Archives For Gadgets

I gotta be honest. I’m jst not completely sold on the Fitbit Versa. It’s decidedly less sophisticated and less premium than the similarly priced Apple Watch. Not to mention, Versa band replacement is just awful. Yet, Apple doesn’t natively provide some of the basics I expect from an activity tracker, such as a simple step complication and sleep metrics — both of which Fitbit handles masterfully. Fitbit also enables 3rd party watchfaces, which is indeed fortuitous as some of the company-produced ones look like Microsoft Paint mock-ups.

My current favorites are Arrow (above), Edgy, and Colors  – all of which can be customized to varying degrees, with Arrow offering tons of options in terms of data and color. Bonus: the developer tells me weather will be coming to all their faces over the coming months. Some Fitbit faces are free, while these run $.99 and $1.99 respectively. As Fitbit doesn’t provide a true store experience, each developer has to work out their own payment and trial methods… ¯\_(ツ)_/¯ but their work may be what keeps me from unloading my Versa.

As with every CES, all sorts of sexy gadgetry parades about the various show venues. And, while I wasn’t in attendance this year, you can bet I was obsessively ingesting of the tech blog coverage and press release fire hose. While some swooned over recycled approaches that are unlikely to move markets and televisions only corporate entities could entertain, I found myself smitten with an inexpensive Anker accessory.

The Internet of Everything seemed to be the overarching theme this year, with both Amazon Alexa and Google Assistant garnering much attention through all sorts of integrations. Yeah, many of these are superfluous with a number of open questions regarding security, privacy, and reliability. But, but gadgets! As such, the $50 Anker Roav VIVA caught my eye. It’s cheap, fun, and … shipping next month — something you can’t say about so many CES unveilings. No, I don’t need Alexa in my car. But that didn’t stop me from driving around with an Echo Dot like Alan Wolk. In many ways, Alexa is largely inferior to the native Android or iPhone voice assistants as an automative communicator (think text messaging and navigation). Yet, Alexa is so much better with random queries and sports a humgo list of skills (and my daughter loves calling Elmo). Continue Reading…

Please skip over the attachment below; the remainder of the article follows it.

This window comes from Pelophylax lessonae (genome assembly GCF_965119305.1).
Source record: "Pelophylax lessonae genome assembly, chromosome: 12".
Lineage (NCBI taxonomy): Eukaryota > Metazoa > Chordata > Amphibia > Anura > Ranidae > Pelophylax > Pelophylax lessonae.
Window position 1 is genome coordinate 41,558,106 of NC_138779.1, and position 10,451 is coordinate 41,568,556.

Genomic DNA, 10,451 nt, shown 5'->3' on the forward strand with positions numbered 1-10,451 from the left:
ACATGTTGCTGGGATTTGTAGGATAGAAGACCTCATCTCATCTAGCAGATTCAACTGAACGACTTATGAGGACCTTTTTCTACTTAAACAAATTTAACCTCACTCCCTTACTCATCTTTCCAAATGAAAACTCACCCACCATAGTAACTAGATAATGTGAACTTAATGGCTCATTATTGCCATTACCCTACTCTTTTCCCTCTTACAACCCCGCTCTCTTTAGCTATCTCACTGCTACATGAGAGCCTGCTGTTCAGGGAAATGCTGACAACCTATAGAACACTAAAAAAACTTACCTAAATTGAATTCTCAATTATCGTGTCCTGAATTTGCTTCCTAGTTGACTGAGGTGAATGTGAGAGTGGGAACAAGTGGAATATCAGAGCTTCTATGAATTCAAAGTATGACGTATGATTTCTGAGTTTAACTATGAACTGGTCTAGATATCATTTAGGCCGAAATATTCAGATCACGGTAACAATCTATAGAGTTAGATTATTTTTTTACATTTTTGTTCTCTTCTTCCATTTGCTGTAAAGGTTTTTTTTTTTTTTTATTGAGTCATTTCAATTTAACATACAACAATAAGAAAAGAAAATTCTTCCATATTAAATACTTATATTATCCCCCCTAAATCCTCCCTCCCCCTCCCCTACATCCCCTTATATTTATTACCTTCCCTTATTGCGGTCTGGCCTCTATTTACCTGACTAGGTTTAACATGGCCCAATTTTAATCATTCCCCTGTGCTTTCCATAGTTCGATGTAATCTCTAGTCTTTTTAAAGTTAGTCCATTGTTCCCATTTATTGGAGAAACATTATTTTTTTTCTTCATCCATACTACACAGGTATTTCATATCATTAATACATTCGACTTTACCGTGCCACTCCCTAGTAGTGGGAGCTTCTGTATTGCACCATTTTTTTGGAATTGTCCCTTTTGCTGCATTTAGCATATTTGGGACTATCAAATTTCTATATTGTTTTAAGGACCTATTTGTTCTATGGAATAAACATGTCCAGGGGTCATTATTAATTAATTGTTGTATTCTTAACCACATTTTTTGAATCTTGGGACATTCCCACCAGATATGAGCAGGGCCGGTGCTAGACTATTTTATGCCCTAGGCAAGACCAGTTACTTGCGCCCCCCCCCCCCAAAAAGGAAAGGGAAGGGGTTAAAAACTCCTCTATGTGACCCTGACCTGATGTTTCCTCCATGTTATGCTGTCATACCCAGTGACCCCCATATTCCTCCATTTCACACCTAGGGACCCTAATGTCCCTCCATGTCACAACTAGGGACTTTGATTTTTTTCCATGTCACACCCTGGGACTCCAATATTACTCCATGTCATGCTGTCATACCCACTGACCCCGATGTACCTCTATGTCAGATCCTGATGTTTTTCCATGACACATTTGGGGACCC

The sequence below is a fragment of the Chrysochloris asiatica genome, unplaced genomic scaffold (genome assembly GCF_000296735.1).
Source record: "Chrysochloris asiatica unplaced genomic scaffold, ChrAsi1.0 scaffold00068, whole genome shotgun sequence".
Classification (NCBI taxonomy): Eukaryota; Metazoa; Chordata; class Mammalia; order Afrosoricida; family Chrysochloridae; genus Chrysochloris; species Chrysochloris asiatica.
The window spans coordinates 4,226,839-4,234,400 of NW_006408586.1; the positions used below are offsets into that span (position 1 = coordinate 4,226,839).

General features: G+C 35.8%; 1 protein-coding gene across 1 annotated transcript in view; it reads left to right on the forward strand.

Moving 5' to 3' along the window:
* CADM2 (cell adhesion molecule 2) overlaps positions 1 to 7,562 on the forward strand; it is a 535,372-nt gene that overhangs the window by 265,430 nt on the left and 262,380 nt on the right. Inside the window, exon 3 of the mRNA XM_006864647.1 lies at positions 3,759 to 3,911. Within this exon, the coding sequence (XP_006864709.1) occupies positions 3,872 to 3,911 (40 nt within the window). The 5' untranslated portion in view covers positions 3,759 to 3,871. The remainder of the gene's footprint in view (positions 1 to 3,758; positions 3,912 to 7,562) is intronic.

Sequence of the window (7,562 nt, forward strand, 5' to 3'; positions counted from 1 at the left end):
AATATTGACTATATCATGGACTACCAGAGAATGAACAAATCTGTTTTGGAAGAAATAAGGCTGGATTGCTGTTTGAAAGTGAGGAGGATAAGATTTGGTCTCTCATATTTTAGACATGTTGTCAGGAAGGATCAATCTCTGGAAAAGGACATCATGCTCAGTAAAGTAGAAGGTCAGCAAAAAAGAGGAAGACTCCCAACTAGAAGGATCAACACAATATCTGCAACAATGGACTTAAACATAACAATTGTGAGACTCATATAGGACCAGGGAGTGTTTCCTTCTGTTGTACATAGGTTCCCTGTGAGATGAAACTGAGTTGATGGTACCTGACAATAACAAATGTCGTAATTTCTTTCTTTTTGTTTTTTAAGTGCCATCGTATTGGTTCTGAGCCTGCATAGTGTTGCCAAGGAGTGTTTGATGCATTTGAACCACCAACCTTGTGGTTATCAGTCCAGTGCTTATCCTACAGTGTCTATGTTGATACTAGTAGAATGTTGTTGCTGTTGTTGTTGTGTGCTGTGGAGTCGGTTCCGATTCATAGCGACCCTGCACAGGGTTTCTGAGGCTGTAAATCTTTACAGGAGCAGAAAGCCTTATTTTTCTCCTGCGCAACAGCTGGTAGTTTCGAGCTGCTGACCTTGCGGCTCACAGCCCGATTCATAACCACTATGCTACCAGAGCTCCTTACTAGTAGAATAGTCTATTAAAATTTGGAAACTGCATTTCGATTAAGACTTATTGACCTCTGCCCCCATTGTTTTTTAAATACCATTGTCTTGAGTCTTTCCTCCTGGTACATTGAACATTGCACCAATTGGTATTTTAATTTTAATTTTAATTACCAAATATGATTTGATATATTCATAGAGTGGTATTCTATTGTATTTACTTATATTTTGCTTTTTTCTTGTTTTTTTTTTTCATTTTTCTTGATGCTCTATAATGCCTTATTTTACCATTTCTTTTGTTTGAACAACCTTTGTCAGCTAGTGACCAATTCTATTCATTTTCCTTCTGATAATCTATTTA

Due to the tremendous number of (accurate) leaks, there weren’t too many surprises from the new Steve Jobs theater located within the new Apple campus. But a couple of interesting items, that I hadn’t anticipated, caught my attention.

Apple TV Price Drop
I was convinced we’d see an Apple TV price drop of some sort, perhaps tied to a touchless-remote on the bottom-end, to bring them inline with the market leading Roku and Fire TV. However, Apple controls the supply chain like no other and is conceivably content with lower penetration but presumably larger margins. While not quite a surprise, again given those leaks, it was refreshing to see Apple will sell 4K movies for the same price as 1080P while upgrading existing purchases… for those who consume in that manner, anyway.

Expansive iPhone Lineup
While both the iPhone 8 and iPhone X were correctly predicted, in hardware if not name, I didn’t expect Apple would keep around so many former generations of phone. To meet a wide array of budgets and fend off the onslaught of solid lower-end Android handsets, the iPhone SE, 6S, 6S Plus, 7, and 7 Plus will join the 8, 8 Plus, and X on store shelves – in multiple capacities and colors. At least for now. Remember when they offered a single model? Beyond the expansive lineup, Apple is clearly committed to offering more than two years of updates (unlike the competition) — not that it’s a new m.o., but I do wonder if at some point they choose to fork the software a bit and continue to provide security patches to older OSes on hardware that cannot support the latest and greatest.

Continue Reading…

Amazon To Expand Fire TV Lineup

Dave Zatz —  September 6, 2017